Now that we have almost concluded the unfolding of the kArikA-s, we can return to that cover image! The ‘hand-sign’ is not actually mentioned in the Mandukya Upanishad, nor by Gaudapada, though it is highly relevant. As I mentioned in the introduction, it is a gesture associated with the Sage who is said to be the first teacher of Vedanta - Dakshinamurti. As such, he was the head of the teaching sampradAya and did not himself have a teacher – i.e. he was already fully enlightened. He is also identified with the God Shiva. It is called chin mudrA or j~nAna mudrA (more usually chin), where chin means Consciousness and mudrA means sign.
It is often said that Dakshinamurti taught through silence. Of course, this would not make any sense. Silence can be interpreted in innumerable ways, few of which are likely to convey useful knowledge! But, once we have the knowledge, a symbol can convey a world of information, reminding us through memory of what we have previously learned. Witness the vast amount of knowledge which is now conveyed to you through the word OM.
The hand position shown on the cover of this book is another symbol of this sort. And it is highly relevant to the same knowledge.
Here is the symbolism:
- The thumb represents paramAtman. There is some reasoning behind this. The scriptures speak of paramAtman as residing in the space in the heart (hRRidaya). By this, we were expected to understand ‘mind’, since it used to be thought that the mind was contained in the physical organ of the heart. Since the heart is about the size of a fist, it was reasonable to think that the space inside was about the size of a thumb.
- The forefinger represents the individual or jIva. It could also be thought of as the ego or sense of myself. It is common in many cultures to use the forefinger to point out personal opinions and also to threaten or criticize others whose views differ from ‘mine’.
- The second finger represents the gross body, sthUla sharIra or waker.
- The third finger represents the subtle body, sUkShma sharIra or dreamer.
- The fourth finger represents the causal body, kAraNa sharIra or deep-sleeper.
- The first finger is normally held in association with the other three, indicating our identification with the body and mind.
- All four fingers depend upon the thumb for their strength and ability to do practically anything. It is this feature which distinguishes us from other animals and gave humanity its great advantage in manipulating objects.
- When the index finger is moved to touch the tip of the thumb, it separates from the other three, indicating realization that I am not in fact these bodies at all. In forming an unbroken circle with the thumb, it is recognizing that jIvAtman and paramAtman are one, unaffected by the three mithyA states of consciousness.
Below is the list of contents from the book (which, as the title implies, aims to give a short, traditionally authentic, and comprehensive introduction to the subject):
Search for happiness
Title of this book
Brief Note on the Presentation
A (very) little Sanskrit background
OM = Everything = God
Structure and Content of the Text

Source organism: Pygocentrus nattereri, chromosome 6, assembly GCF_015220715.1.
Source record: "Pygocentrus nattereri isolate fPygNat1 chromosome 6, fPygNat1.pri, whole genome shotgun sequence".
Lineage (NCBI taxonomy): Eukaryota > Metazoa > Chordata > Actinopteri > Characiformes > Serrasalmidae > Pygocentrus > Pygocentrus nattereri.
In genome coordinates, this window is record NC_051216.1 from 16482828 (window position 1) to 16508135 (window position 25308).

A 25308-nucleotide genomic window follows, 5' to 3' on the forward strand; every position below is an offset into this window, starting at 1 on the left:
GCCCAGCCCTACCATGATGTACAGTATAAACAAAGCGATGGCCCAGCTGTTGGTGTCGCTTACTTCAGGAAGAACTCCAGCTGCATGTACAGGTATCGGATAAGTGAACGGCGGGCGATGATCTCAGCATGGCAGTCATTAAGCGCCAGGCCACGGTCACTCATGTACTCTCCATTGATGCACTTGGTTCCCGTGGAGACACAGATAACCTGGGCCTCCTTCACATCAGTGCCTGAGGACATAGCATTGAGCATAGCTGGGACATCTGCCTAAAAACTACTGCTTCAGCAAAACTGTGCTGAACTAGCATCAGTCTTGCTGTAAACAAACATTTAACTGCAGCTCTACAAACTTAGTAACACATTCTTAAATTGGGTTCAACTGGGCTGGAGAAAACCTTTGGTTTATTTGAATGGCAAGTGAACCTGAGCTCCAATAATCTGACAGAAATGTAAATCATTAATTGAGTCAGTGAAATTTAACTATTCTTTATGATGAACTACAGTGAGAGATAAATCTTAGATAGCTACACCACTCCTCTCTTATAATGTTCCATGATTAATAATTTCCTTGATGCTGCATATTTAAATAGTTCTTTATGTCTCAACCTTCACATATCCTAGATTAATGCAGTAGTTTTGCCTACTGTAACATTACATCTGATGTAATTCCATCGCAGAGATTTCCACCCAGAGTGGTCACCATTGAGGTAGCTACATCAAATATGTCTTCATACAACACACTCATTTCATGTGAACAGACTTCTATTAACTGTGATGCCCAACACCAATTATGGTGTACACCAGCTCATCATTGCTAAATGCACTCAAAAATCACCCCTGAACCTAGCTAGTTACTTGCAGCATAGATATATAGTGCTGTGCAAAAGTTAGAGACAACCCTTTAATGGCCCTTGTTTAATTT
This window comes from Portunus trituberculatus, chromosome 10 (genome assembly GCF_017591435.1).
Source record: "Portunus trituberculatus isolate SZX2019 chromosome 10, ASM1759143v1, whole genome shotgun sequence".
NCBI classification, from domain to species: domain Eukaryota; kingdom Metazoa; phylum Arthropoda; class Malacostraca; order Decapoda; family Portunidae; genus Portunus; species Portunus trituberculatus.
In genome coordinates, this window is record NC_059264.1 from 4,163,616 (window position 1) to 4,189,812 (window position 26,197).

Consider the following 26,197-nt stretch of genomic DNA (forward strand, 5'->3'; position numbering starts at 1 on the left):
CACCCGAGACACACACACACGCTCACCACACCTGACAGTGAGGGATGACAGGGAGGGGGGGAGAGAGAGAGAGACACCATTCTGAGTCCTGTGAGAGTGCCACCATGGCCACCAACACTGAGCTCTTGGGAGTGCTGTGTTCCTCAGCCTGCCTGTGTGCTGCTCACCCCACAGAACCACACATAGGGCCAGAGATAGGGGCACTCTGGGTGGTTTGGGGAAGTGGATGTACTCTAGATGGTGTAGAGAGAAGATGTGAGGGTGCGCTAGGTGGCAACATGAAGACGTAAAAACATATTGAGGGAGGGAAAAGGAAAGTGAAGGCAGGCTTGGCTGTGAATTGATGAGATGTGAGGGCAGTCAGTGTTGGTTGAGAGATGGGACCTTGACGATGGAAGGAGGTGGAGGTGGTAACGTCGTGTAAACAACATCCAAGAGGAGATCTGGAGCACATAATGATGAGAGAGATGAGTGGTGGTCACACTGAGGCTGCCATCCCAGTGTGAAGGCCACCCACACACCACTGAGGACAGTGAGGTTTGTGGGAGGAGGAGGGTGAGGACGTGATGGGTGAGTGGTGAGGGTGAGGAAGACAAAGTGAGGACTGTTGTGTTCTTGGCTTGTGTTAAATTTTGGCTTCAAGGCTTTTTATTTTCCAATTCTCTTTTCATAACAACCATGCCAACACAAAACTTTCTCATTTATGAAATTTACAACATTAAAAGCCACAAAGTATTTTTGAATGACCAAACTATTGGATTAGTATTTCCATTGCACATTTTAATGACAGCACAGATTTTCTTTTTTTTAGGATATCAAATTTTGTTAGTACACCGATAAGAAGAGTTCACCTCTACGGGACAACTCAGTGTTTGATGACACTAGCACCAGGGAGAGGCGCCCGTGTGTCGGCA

Gold Ring Metaphor
Reality and Unreality
Means of Acquiring Knowledge, with an emphasis on Inference
Relevance of Scriptures
WHAT THE MANDUKYA UPANISHAD IS ABOUT
States of consciousness
The Waking State – vishva and virAT
The Dream State – taijasa and hiraNyagarbha
The Deep-Sleep State – prAj~na and antaryAmin (Ishvara)
Summary of the three states
The ‘Fourth’ – turIya
Investigation into OM
Silence – amAtra
Comparison of the States – Ignorance and Error
THE WORLD APPEARANCE
Unreality of dream
Unreality of waking world
First objection to world being unreal
Second objection to world being unreal
Third objection to world being unreal
Fourth objection to world being unreal
Accepting the world as mithyA
Falsity of waking and dream objects
Criticism of dualists
jIva is never born
Pot space metaphor
Scriptural Negation of jIva
Refutation of Other Philosophies
satkAryavAda vs asatkAryavAda
Refutation of sAMkhya theory
Refutation of dvaita theory of karma
Refutation of Buddhism
Nothing can come into existence (K4.53-56)
An aside discussion of the Sanskrit in these four verses
Theories of Creation
Creation according to scripture
Creation According to Reason
The concept of mAyA
NATURE OF REALITY
Origin of Belief
Advaita is different
Why does Advaita teach duality?
Mistaking the Self
Rope and snake metaphor
How does Duality come about?
The delusion of duality
Firebrand metaphor - only Consciousness is real
Truth of the Self/Reality
Reality for awakened jIva
The mind and its ‘death’
Problems and Misconceptions
OM – The 4 aspects of consciousness
karma and bhakti yoga
Knowledge and the fruit of knowledge
Meditation on OM
Summary of what should be done and benefits
Removal of obstacles
APPENDIX 1 – TRANSLATION OF AND COMMENTARY ON THE UPANISHAD
shAnti pATha and Introduction by Shankara
Mantra 9 (and kArikA K1.19)
Mantra 10 (and kArikA K1.20)
Mantra 11 (and kArikA K1.21)
APPENDIX 2 – OTHER STATES OF CONSCIOUSNESS
The state of swoon, faint or coma
APPENDIX 3 – chidAbhAsa
The ‘real I’ verses the ‘presumed I’ – An Examination of chidAbhAsa
APPENDIX 4 – manonAsha
manonAsha – not the literal death of the mind
APPENDIX 5 – ITRANS
The five basic vowels
The compound vowels
The first group of consonants (guttural)
The second group of consonants (palatal)
The third group of consonants (cerebral)
The fourth group of consonants (dental)
The fifth group of consonants (labial)
Table of basic consonants
The complete alphabet
APPENDIX 6 – SIMILARITY OF WAKING AND DREAM – AN APPARENT CONTRADICTION
APPENDIX 7 – EKA-JIVA-VADA – ‘ONE JIVA’ THEORY
GLOSSARY – Sanskrit terminology